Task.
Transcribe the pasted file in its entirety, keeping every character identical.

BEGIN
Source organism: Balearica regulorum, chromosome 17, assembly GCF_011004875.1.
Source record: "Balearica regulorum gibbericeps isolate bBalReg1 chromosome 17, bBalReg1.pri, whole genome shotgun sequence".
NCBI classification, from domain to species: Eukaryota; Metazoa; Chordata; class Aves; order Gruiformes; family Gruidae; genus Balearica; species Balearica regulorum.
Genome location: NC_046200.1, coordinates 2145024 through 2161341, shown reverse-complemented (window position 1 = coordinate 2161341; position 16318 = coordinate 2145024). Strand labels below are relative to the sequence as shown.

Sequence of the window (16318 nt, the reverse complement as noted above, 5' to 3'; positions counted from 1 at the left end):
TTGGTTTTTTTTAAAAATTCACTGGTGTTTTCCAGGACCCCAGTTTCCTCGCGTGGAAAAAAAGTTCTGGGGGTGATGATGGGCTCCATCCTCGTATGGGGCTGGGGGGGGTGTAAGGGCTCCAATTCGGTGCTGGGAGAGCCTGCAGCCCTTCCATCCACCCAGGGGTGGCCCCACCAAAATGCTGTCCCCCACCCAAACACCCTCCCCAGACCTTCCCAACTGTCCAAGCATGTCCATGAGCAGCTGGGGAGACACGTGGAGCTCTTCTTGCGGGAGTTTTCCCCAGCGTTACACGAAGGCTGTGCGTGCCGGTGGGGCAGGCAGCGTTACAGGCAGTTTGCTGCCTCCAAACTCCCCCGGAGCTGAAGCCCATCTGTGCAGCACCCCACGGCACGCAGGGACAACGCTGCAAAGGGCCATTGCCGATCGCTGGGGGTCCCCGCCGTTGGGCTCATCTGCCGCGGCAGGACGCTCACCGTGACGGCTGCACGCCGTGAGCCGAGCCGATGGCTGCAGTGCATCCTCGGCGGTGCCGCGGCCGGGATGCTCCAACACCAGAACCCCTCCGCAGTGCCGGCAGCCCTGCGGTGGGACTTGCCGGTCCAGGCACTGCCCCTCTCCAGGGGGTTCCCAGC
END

Source organism: Balearica regulorum, chromosome 17, assembly GCF_011004875.1.
Source record: "Balearica regulorum gibbericeps isolate bBalReg1 chromosome 17, bBalReg1.pri, whole genome shotgun sequence".
NCBI classification, from domain to species: Eukaryota; Metazoa; Chordata; class Aves; order Gruiformes; family Gruidae; genus Balearica; species Balearica regulorum.
Genome location: NC_046200.1, coordinates 2145024 through 2161341, shown reverse-complemented (window position 1 = coordinate 2161341; position 16318 = coordinate 2145024). Strand labels below are relative to the sequence as shown.

Sequence of the window (16318 nt, the reverse complement as noted above, 5' to 3'; positions counted from 1 at the left end):
TTGGTTTTTTTTAAAAATTCACTGGTGTTTTCCAGGACCCCAGTTTCCTCGCGTGGAAAAAAAGTTCTGGGGGTGATGATGGGCTCCATCCTCGTATGGGGCTGGGGGGGGTGTAAGGGCTCCAATTCGGTGCTGGGAGAGCCTGCAGCCCTTCCATCCACCCAGGGGTGGCCCCACCAAAATGCTGTCCCCCACCCAAACACCCTCCCCAGACCTTCCCAACTGTCCAAGCATGTCCATGAGCAGCTGGGGAGACACGTGGAGCTCTTCTTGCGGGAGTTTTCCCCAGCGTTACACGAAGGCTGTGCGTGCCGGTGGGGCAGGCAGCGTTACAGGCAGTTTGCTGCCTCCAAACTCCCCCGGAGCTGAAGCCCATCTGTGCAGCACCCCACGGCACGCAGGGACAACGCTGCAAAGGGCCATTGCCGATCGCTGGGGGTCCCCGCCGTTGGGCTCATCTGCCGCGGCAGGACGCTCACCGTGACGGCTGCACGCCGTGAGCCGAGCCGATGGCTGCAGTGCATCCTCGGCGGTGCCGCGGCCGGGATGCTCCAACACCAGAACCCCTCCGCAGTGCCGGCAGCCCTGCGGTGGGACTTGCCGGTCCAGGCACTGCCCCTCTCCAGGGGGTTCCCAGC